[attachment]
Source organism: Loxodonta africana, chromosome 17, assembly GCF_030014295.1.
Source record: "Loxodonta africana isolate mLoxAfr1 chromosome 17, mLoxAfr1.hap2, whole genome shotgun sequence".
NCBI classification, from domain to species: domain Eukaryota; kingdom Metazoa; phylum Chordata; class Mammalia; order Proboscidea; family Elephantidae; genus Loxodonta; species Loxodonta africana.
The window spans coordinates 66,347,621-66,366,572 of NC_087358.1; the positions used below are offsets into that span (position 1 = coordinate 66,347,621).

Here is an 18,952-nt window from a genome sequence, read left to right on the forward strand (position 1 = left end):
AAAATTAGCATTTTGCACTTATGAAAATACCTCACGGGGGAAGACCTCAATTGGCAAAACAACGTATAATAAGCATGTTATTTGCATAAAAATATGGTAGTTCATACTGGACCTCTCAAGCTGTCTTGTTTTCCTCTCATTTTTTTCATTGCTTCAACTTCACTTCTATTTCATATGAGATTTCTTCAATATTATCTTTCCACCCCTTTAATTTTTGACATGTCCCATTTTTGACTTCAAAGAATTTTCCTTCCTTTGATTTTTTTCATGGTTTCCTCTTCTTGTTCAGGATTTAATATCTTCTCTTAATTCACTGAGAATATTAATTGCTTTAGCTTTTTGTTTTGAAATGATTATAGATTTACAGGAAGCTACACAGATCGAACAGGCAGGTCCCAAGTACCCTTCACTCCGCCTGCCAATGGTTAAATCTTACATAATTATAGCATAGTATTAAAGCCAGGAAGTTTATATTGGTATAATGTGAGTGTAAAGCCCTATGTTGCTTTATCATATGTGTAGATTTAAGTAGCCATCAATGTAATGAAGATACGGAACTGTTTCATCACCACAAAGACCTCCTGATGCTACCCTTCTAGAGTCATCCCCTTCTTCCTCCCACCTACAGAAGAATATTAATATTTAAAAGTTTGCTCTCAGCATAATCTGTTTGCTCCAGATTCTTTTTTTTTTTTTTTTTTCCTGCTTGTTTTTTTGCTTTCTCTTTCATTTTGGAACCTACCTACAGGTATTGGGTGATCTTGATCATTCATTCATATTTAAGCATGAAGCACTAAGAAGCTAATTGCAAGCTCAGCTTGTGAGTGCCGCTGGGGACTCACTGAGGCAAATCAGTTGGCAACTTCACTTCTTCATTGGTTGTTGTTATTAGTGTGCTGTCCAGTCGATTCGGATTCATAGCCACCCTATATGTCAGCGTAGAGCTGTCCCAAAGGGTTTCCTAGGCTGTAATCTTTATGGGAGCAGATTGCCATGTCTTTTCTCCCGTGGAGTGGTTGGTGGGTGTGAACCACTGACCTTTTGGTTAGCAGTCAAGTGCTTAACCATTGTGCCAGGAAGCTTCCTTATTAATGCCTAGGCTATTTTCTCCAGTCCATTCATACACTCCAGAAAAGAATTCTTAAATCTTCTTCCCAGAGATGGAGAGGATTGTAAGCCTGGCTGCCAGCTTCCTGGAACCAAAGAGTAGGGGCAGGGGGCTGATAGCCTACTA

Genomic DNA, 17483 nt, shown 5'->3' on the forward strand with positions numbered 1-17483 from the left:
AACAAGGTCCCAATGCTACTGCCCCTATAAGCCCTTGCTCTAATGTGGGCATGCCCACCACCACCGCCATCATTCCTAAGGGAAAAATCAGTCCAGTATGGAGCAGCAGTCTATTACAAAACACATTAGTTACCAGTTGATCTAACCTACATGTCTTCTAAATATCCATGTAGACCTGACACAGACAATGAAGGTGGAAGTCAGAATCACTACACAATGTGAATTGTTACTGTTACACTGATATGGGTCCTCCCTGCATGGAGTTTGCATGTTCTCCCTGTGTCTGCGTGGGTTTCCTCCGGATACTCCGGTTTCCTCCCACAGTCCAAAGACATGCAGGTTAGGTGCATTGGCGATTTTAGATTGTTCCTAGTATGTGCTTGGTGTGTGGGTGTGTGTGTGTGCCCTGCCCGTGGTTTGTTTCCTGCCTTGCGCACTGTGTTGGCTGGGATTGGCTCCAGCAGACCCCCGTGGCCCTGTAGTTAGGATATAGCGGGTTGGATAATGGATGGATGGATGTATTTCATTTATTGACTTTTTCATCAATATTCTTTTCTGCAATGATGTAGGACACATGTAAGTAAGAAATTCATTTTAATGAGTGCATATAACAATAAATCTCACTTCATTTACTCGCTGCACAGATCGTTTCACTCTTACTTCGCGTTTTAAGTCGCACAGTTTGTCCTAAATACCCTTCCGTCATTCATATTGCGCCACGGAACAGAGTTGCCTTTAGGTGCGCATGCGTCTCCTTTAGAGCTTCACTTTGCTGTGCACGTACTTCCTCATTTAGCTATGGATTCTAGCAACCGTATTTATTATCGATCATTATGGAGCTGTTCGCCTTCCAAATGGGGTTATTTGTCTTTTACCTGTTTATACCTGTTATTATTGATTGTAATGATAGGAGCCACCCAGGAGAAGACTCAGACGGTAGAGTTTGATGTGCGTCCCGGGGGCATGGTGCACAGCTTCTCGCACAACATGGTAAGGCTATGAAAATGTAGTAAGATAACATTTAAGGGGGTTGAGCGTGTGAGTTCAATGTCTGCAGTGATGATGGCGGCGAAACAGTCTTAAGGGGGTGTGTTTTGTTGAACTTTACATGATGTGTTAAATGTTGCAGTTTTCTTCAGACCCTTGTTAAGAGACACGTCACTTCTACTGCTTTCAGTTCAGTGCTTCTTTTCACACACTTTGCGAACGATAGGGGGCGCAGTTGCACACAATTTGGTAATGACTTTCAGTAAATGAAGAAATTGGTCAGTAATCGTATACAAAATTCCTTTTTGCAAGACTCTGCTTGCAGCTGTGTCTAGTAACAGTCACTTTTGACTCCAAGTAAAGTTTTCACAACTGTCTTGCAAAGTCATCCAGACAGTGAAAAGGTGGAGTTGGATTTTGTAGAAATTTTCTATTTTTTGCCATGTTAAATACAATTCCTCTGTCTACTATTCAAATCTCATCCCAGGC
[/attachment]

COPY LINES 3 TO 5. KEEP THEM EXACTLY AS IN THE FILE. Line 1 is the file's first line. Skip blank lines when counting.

NCBI classification, from domain to species: domain Eukaryota; kingdom Metazoa; phylum Chordata; class Mammalia; order Proboscidea; family Elephantidae; genus Loxodonta; species Loxodonta africana.
The window spans coordinates 66,347,621-66,366,572 of NC_087358.1; the positions used below are offsets into that span (position 1 = coordinate 66,347,621).

Here is an 18,952-nt window from a genome sequence, read left to right on the forward strand (position 1 = left end):